(All Bible texts are in the NKJV Bible unless otherwise indicated)
14 And as Moses lifted up the serpent in the wilderness, even so must the Son of Man be lifted up, 15 that whoever believes in Him should not perish but have eternal life.
27 After these things He went out and saw a tax collector named Levi, sitting at the tax office. And He said to him,“Follow Me.” 28 So he left all, rose up, and followed Him.
29 Then Levi gave Him a great feast in his own house. And there were a great number of tax collectors and others who sat down with them. 30 And their scribes and the Pharisees complained against His disciples, saying, “Why do You eat and drink with tax collectors and sinners?”
31 Jesus answered and said to them, “Those who are well have no need of a physician, but those who are sick.32 I have not come to call the righteous, but sinners, to repentance.”
3 They have all turned aside,
They have together become corrupt;
There is none who does good,
No, not one.
10 As it is written:
“There is none righteous, no, not one;
32 I have not come to call the righteous, but sinners, to repentance.”
40 Then some of the Pharisees who were with Him heard these words, and said to Him, “Are we blind also?”
41 Jesus said to them, “If you were blind, you would have no sin; but now you say, ‘We see.’ Therefore your sin remains.
8 And when He has come, He will convict the world of sin, and of righteousness, and of judgment:
3 Then Judas, His betrayer, seeing that He had been condemned, was remorseful and brought back the thirty pieces of silver to the chief priests and elders, 4 saying, “I have sinned by betraying innocent blood.”
And they said, “What is that to us? You see to it!”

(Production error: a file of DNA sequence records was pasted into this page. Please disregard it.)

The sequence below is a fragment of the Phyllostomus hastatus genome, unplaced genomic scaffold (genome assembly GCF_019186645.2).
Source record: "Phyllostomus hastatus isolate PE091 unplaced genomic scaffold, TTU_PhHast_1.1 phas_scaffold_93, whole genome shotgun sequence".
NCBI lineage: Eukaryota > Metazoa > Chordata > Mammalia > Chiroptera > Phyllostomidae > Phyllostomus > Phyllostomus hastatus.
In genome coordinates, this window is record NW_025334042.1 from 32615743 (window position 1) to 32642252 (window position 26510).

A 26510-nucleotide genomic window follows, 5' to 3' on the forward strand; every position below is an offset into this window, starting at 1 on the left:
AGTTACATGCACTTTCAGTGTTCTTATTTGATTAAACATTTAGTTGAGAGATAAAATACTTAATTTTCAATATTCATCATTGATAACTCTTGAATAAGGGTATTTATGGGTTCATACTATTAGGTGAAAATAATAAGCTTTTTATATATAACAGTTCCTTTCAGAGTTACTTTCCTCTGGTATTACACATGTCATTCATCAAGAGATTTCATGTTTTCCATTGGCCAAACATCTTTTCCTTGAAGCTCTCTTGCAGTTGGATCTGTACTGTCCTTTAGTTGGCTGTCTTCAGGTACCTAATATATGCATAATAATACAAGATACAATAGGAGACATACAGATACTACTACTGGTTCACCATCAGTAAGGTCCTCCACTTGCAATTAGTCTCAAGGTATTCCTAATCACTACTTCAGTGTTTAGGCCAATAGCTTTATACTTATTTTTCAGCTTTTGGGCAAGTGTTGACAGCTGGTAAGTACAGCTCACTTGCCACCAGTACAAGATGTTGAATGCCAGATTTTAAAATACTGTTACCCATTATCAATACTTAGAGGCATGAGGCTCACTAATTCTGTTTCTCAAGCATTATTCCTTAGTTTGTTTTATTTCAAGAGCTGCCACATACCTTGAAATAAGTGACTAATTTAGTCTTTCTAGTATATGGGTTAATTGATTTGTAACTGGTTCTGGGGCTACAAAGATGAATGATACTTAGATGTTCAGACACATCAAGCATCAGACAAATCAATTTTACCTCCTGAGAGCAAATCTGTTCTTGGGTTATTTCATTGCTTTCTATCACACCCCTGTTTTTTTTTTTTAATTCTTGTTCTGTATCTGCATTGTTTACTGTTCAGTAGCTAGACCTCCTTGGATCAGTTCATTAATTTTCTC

2 and saying, “Repent, for the kingdom of heaven is at hand!”
17 From that time Jesus began to preach and to say, “Repent, for the kingdom of heaven is at hand.”
12 So they went out and preached that people should repent.
38 Then Peter said to them, “Repent, and let every one of you be baptized in the name of Jesus Christ for the remission of sins; and you shall receive the gift of the Holy Spirit.
19 Repent therefore and be converted, that your sins may be blotted out, so that times of refreshing may come from the presence of the Lord,
1 There were present at that season some who told Him about the Galileans whose blood Pilate had mingled with their sacrifices. 2 And Jesus answered and said to them, “Do you suppose that these Galileans were worse sinners than all other Galileans, because they suffered such things? 3 I tell you, no; but unless you repent you will all likewise perish. 4 Or those eighteen on whom the tower in Siloam fell and killed them, do you think that they were worse sinners than all other men who dwelt in Jerusalem? 5 I tell you, no; but unless you repent you will all likewise perish.”
4 Or do you despise the riches of His goodness, forbearance, and longsuffering, not knowing that the goodness of God leads you to repentance?
As the "publicans and sinners" gathered about Christ, the rabbis expressed their displeasure. "This man receiveth sinners," they said, "and eateth with them."